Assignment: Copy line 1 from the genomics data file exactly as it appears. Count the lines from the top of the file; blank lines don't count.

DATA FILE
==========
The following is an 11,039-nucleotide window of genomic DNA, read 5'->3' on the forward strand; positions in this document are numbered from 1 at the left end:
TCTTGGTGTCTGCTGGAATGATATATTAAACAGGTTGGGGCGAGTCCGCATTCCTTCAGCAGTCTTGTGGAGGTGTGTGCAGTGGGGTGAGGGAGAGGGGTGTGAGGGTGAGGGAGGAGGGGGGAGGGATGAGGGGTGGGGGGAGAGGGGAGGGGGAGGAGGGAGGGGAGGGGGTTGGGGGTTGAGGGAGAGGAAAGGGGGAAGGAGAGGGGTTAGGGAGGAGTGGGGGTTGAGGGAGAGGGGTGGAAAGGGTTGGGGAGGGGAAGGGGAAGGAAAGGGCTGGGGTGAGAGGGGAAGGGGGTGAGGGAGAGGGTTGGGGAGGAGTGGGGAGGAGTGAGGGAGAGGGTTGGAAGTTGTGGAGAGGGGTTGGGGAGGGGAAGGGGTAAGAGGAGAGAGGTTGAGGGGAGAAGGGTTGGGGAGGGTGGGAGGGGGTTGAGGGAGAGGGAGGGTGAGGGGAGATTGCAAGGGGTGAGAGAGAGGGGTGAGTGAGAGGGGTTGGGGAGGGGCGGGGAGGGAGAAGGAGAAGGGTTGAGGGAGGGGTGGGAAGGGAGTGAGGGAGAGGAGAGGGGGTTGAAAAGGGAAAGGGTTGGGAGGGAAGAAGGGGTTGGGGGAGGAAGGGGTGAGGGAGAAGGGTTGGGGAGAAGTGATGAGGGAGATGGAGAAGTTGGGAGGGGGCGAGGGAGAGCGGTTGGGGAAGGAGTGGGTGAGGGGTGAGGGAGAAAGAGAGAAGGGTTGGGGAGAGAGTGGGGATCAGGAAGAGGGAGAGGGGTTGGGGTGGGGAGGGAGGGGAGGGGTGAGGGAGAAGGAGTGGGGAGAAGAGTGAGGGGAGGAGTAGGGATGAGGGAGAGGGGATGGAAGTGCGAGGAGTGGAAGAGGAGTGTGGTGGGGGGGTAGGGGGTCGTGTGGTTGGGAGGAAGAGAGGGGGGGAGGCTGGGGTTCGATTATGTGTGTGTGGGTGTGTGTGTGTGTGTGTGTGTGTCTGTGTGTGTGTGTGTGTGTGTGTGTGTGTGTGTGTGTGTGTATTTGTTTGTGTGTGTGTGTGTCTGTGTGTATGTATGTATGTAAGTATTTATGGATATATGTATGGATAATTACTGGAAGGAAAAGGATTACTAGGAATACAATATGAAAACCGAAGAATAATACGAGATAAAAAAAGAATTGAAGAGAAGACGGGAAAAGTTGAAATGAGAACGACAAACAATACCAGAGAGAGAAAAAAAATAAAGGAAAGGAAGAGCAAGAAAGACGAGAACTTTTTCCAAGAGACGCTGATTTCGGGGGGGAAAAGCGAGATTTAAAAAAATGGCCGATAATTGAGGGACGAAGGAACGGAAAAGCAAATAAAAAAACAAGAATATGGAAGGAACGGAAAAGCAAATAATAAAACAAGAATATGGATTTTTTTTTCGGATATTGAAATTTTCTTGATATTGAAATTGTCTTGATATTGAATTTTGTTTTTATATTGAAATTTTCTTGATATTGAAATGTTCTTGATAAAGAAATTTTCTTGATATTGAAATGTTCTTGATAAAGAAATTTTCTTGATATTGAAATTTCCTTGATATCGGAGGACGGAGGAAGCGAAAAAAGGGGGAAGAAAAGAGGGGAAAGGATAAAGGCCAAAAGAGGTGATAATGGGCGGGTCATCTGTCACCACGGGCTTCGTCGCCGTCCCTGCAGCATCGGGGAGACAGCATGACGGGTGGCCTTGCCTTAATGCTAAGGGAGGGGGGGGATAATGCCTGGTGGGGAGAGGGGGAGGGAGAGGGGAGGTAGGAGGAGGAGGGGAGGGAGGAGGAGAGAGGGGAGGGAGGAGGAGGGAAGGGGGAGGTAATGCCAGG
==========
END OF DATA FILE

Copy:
The following is an 11,039-nucleotide window of genomic DNA, read 5'->3' on the forward strand; positions in this document are numbered from 1 at the left end: